How to Reduce Compassion Fatigue and Caregiver Burnout

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Physical, emotional and mental exhaustion can signal dangerous levels of stress for caregivers

Compassion fatigue and caregiver burnout share many of the same symptoms and causes. Both can be caused by sustained exposure to suffering, the stress of caregiving and watching a loved one decline steadily. Those who care for loved ones with dementia can’t slow the progression of the disease and that causes extreme levels of stress. The inability to detach oneself from the situation can lead to levels of stress that result in both compassion fatigue and caregiver burnout. To lessen levels of stress here is more information about what steps you should be taking to improve your overall mental and physical health. Beneath the last step, there is also information on how to differentiate compassion fatigue from caregiver burnout and how they relate with one another.

The difference between compassion fatigue and caregiver burnout.

Compassion fatigue occurs when the caregiver cannot remove themselves from the condition of their loved one long enough to recover from the stress they develop attending to their needs. The caregiver becomes overwhelmed and begins to feel guilt, trauma, and depression. This, in turn, leads to caregiver burnout which includes physical symptoms like weight loss and sleep disturbances.

Five Ways You Can Reduce Compassion Fatigue and Caregiver Burnout:

All of these symptoms can adversely impact the caregiver’s ability to provide care and as a result, place the person in their care at risk. Reducing the causes of compassion fatigue and caregiver burnout is the only way to remain healthy while caring for a loved one. Being mindful of the need to care for oneself is an important first step. Here are some ways in which you can maintain good health while serving as a caregiver.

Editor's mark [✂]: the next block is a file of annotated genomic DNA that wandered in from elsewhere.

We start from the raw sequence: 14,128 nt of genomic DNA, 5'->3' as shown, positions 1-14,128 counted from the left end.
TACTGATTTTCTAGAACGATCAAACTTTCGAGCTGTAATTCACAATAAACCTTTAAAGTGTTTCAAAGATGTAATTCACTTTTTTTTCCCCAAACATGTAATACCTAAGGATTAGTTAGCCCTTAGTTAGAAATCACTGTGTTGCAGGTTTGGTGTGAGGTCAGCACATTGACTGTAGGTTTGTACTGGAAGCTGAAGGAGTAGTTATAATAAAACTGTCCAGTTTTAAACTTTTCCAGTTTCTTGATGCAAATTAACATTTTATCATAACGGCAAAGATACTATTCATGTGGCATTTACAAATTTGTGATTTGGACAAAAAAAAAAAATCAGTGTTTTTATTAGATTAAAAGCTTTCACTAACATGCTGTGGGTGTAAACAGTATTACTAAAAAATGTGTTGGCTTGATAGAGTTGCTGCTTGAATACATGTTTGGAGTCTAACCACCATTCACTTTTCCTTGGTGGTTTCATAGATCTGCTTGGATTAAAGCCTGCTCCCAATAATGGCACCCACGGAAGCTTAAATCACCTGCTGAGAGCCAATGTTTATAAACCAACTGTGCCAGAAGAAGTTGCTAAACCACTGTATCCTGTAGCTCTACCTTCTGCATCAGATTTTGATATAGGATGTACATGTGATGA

Eat good food.

  • Whole grains are high in fiber.
    • Brown rice is high in manganese which helps your body to produce energy.
    • Sweet potatoes are packed with vitamin A and vitamin C.
  • Fresh fruit will give you energy and help you feel full.
  • Bananas, apples, and oranges are packed with important vitamins and minerals.
  • Eat fresh vegetables, like spinach which is a superfood.
  • Beans are a protein and a complex carb, both of which provide energy to your body.
  • Enjoy nuts like almonds which are one of the best nuts you can eat.
  • Yogurt is full of calcium and magnesium which supports energy production.

Get a full night’s sleep. Don’t subtract from sleep time to get things done; being sleep deprived will lead to much lower productivity overall. Nap when your loved one naps – the housework and laundry will wait. Your sleep time is precious and should be protected. Try to go to bed and get up at the same time every day. Our bodies respond best to routines and a predictable sleep schedule is one of the most beneficial habits that you can adopt. For a good sleep, don’t drink caffeine in the evening hours and turn off all electronic devices an hour before going to bed. That will give your brain a chance to rest before you ask it to fall asleep.

Don’t go at it alone. As a caregiver, you cannot provide care and juggle all of life’s responsibilities without support. Make sure that you maintain friendships and talk to them regularly. If you can’t get out for coffee, have regular phone calls. Talk to other caregivers about the weight of your responsibilities. Caregiving commonly results in loneliness and isolation. Talking to people and maintaining a network of support can protect you against these negative results.

Take a break. Whether it is an hour, a day or a week, take time off from caregiving. It isn’t a luxury, it’s a necessity if you are to protect against compassion fatigue and caregiver burnout. Ask friends and family members to step in and care for your loved one so you can have some time off. Check local assisted living facilities, long-term care
facilities, adult day care or home care programs for respite. It can be easy to ignore your need to take time off, but it is essential as recharging can help you become the best caregiver you can be.

Be realistic. The demands of family, work and caregiving may not leave you a lot of time to go shopping or engage in other activities you enjoy. However, you can squeeze in time for yourself. Leave a bit early and stop at your favorite coffee shop. Stop at your favorite bookstore on the way home. Treat yourself to your favorite take-out instead of making dinner. If your loved one is mobile, both of you can enjoy the treat of a manicure or pedicure.

Being a caregiver is difficult and finding time for yourself will not be easy. But it is essential to preventing effects of compassion fatigue and caregiver burnout.


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